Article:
DOJ Pride honors Grimm, HB2 opponents
Updated: July 13, 2017 at 5:25 pm
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WASHINGTON, D.C. — A ceremony took place on June 28 at the U.S. Department of Justice (DOJ), honoring lawyers who fought North Carolina’s House Bill 2 (HB2), as well as transgender teen Gavin Grimm. All honorees were recognized for serving the LGBTQ community, both nationally and within the DOJ.
The organization hosting the ceremony, DOJ Pride, was founded during President Barack Obama’s administration. DOJ Pride consists of LGBTQ employees of the department, as well as their allies. The organization has continued its efforts in spite of the current administration’s apparent opposition to progressive policies concerning LGBTQ rights.
According to its website, DOJ Pride aims to serve as a resource, identify and address issues for LGBTQ employees, and “to support the Department in the development and implementation of effective policies and practices for the elimination of discrimination on the basis of sexual orientation.”
The head of the Department of Justice, U.S. Attorney General Jeff Sessions, is notorious to activists for his anti-LGBTQ history. Under his leadership, the Trump administration revoked an Obama-era guidance requiring that public schools respect students’ gender identities to in deciding which bathrooms and changing rooms the students may use.
Still more anti-LGBTQ nominees for central federal positions were announced by the new administration throughout its initial months. Attorney Eric Dreiband defended HB2 in court before being named a nominee to head the Trump administration’s Civil Rights Division.
Sessions was notably absent at the ceremony, which a spokeswoman attributed to “scheduling conflicts.”
Meanwhile, DOJ Pride’s ceremony honored lawyers who served in the Civil Rights Division under then Attorney General Loretta Lynch in a lawsuit against North Carolina for HB2. The suit claimed that invalidating transgender persons’ gender identities in reference to public facilities constituted sex discrimination under Title XI of the Civil Rights Act.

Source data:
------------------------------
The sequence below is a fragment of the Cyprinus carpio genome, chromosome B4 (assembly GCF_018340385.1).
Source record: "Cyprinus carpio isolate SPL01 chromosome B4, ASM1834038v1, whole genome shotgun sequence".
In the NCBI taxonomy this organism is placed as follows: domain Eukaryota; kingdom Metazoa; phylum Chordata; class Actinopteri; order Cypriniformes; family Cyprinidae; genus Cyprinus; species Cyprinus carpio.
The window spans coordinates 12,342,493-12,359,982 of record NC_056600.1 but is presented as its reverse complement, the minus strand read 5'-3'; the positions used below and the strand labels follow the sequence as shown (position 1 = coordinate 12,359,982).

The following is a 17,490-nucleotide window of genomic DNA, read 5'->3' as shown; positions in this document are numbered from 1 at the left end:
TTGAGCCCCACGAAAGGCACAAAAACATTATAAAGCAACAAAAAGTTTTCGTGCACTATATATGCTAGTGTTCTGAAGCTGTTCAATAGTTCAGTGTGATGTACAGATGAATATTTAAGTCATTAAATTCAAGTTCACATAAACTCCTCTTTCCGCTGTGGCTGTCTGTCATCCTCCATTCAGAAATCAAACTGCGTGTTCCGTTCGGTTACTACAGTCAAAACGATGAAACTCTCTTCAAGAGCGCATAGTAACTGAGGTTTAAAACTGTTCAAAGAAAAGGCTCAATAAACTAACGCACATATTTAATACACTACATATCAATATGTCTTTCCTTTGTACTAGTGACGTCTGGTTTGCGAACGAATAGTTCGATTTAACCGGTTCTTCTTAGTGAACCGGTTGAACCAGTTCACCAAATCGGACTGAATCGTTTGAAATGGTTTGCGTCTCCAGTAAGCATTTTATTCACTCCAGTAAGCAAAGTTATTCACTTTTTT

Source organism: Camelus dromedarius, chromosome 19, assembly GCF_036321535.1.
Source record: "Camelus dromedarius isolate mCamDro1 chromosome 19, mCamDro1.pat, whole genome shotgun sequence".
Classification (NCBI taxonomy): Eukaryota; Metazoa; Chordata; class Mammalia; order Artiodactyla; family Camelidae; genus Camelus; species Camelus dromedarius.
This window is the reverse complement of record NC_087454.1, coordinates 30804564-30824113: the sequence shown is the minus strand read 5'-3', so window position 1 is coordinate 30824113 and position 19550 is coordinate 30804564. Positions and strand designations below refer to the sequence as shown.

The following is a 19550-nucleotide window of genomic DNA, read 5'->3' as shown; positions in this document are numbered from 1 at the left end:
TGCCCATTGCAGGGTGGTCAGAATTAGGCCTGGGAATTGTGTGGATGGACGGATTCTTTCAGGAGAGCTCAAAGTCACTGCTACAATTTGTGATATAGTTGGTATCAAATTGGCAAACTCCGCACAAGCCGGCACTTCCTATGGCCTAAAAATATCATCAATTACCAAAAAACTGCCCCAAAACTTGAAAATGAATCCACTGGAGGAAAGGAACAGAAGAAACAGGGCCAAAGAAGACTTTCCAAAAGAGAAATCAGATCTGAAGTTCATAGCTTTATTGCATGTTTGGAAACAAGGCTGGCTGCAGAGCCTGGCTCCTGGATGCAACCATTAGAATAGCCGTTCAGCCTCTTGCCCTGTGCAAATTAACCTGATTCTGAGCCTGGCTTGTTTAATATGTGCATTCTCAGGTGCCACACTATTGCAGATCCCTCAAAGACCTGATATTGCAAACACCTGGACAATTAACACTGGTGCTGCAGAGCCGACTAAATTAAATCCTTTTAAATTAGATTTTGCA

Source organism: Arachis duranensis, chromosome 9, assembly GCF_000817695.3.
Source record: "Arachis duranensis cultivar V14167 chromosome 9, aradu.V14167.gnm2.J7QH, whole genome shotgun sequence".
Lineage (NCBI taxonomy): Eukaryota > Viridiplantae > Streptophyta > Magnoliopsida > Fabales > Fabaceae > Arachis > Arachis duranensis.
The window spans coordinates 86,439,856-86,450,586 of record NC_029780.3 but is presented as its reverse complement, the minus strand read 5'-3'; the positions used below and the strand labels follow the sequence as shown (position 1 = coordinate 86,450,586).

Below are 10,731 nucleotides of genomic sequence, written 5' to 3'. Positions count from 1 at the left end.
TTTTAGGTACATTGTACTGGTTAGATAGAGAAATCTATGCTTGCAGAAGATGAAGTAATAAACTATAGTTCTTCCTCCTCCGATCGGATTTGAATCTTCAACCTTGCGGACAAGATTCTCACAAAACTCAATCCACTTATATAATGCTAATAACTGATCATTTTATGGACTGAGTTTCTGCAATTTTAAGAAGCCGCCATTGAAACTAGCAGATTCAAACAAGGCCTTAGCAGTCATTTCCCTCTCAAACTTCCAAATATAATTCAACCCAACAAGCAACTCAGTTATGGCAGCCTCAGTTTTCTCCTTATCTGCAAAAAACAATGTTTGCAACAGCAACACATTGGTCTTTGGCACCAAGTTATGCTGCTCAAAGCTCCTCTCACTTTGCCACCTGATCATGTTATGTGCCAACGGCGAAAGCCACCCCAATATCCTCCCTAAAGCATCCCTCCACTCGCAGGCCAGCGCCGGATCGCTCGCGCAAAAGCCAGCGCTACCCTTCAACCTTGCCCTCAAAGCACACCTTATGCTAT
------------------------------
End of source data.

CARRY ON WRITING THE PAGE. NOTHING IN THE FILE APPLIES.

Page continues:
These lawyers were honored alongside Virginia transgender teenager Gavin Grimm, who sued his high school for banning him from using the boys’ restroom. Grimm’s case was headed to the U.S. Supreme Court, until it was stopped short by the Trump administration’s revoked guidance.
DOJ Pride voted to honor Grimm in recognition of his “outstanding contributions to the LGBT community.” Just a high school junior when the lawsuit began, Grimm became a national icon for the LGBTQ fight for true equality.
Although reporters were banned from the ceremony itself, Grimm spoke to The Associated Press (AP) afterward. He said that attending DOJ Pride’s event revitalized his determination to keep fighting for himself and his community.
“Given that today’s administration is largely hostile to LGBT people and especially dangerous to LGBT youth, the gravity of receiving an award from DOJ itself, specifically the pride alliance within it, is not lost on me at all,” Grimm told The Associated Press after the ceremony. “It’s beautifully symbolic of the fact that there are still people working for equality in every corner of the world, and they will continue to do so no matter what happens.”
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